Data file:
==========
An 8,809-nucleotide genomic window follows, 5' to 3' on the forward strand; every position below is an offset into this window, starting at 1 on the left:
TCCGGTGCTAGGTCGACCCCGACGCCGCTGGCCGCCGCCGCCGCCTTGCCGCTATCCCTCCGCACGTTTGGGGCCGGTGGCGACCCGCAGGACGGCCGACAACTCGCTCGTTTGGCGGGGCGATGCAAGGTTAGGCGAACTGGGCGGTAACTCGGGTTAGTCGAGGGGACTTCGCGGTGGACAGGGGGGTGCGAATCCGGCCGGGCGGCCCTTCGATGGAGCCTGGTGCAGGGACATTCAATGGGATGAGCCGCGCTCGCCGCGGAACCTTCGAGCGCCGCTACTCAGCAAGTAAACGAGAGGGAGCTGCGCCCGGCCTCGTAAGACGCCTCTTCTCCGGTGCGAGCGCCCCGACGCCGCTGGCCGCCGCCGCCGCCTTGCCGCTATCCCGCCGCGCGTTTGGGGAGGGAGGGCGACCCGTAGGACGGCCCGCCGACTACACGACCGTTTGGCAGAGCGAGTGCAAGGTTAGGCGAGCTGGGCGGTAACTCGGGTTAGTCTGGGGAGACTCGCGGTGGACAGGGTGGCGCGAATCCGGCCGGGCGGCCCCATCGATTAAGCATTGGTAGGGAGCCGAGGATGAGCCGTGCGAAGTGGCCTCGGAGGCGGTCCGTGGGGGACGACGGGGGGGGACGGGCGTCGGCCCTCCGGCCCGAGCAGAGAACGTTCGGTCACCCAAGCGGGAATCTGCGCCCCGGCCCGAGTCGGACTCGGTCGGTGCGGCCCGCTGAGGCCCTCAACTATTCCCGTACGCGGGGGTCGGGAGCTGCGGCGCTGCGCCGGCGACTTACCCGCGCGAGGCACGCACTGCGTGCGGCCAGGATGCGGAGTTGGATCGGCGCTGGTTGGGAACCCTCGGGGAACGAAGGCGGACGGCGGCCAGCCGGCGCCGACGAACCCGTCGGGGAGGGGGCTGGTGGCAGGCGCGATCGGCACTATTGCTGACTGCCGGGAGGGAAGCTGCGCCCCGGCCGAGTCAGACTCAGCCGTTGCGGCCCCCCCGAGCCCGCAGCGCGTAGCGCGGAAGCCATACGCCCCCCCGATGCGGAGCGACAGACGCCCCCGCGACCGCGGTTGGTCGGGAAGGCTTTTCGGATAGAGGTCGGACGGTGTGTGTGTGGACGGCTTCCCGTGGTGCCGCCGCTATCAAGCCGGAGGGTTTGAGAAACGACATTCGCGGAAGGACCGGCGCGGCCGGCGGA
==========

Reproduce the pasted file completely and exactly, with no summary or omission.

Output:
An 8,809-nucleotide genomic window follows, 5' to 3' on the forward strand; every position below is an offset into this window, starting at 1 on the left:
TCCGGTGCTAGGTCGACCCCGACGCCGCTGGCCGCCGCCGCCGCCTTGCCGCTATCCCTCCGCACGTTTGGGGCCGGTGGCGACCCGCAGGACGGCCGACAACTCGCTCGTTTGGCGGGGCGATGCAAGGTTAGGCGAACTGGGCGGTAACTCGGGTTAGTCGAGGGGACTTCGCGGTGGACAGGGGGGTGCGAATCCGGCCGGGCGGCCCTTCGATGGAGCCTGGTGCAGGGACATTCAATGGGATGAGCCGCGCTCGCCGCGGAACCTTCGAGCGCCGCTACTCAGCAAGTAAACGAGAGGGAGCTGCGCCCGGCCTCGTAAGACGCCTCTTCTCCGGTGCGAGCGCCCCGACGCCGCTGGCCGCCGCCGCCGCCTTGCCGCTATCCCGCCGCGCGTTTGGGGAGGGAGGGCGACCCGTAGGACGGCCCGCCGACTACACGACCGTTTGGCAGAGCGAGTGCAAGGTTAGGCGAGCTGGGCGGTAACTCGGGTTAGTCTGGGGAGACTCGCGGTGGACAGGGTGGCGCGAATCCGGCCGGGCGGCCCCATCGATTAAGCATTGGTAGGGAGCCGAGGATGAGCCGTGCGAAGTGGCCTCGGAGGCGGTCCGTGGGGGACGACGGGGGGGGACGGGCGTCGGCCCTCCGGCCCGAGCAGAGAACGTTCGGTCACCCAAGCGGGAATCTGCGCCCCGGCCCGAGTCGGACTCGGTCGGTGCGGCCCGCTGAGGCCCTCAACTATTCCCGTACGCGGGGGTCGGGAGCTGCGGCGCTGCGCCGGCGACTTACCCGCGCGAGGCACGCACTGCGTGCGGCCAGGATGCGGAGTTGGATCGGCGCTGGTTGGGAACCCTCGGGGAACGAAGGCGGACGGCGGCCAGCCGGCGCCGACGAACCCGTCGGGGAGGGGGCTGGTGGCAGGCGCGATCGGCACTATTGCTGACTGCCGGGAGGGAAGCTGCGCCCCGGCCGAGTCAGACTCAGCCGTTGCGGCCCCCCCGAGCCCGCAGCGCGTAGCGCGGAAGCCATACGCCCCCCCGATGCGGAGCGACAGACGCCCCCGCGACCGCGGTTGGTCGGGAAGGCTTTTCGGATAGAGGTCGGACGGTGTGTGTGTGGACGGCTTCCCGTGGTGCCGCCGCTATCAAGCCGGAGGGTTTGAGAAACGACATTCGCGGAAGGACCGGCGCGGCCGGCGGA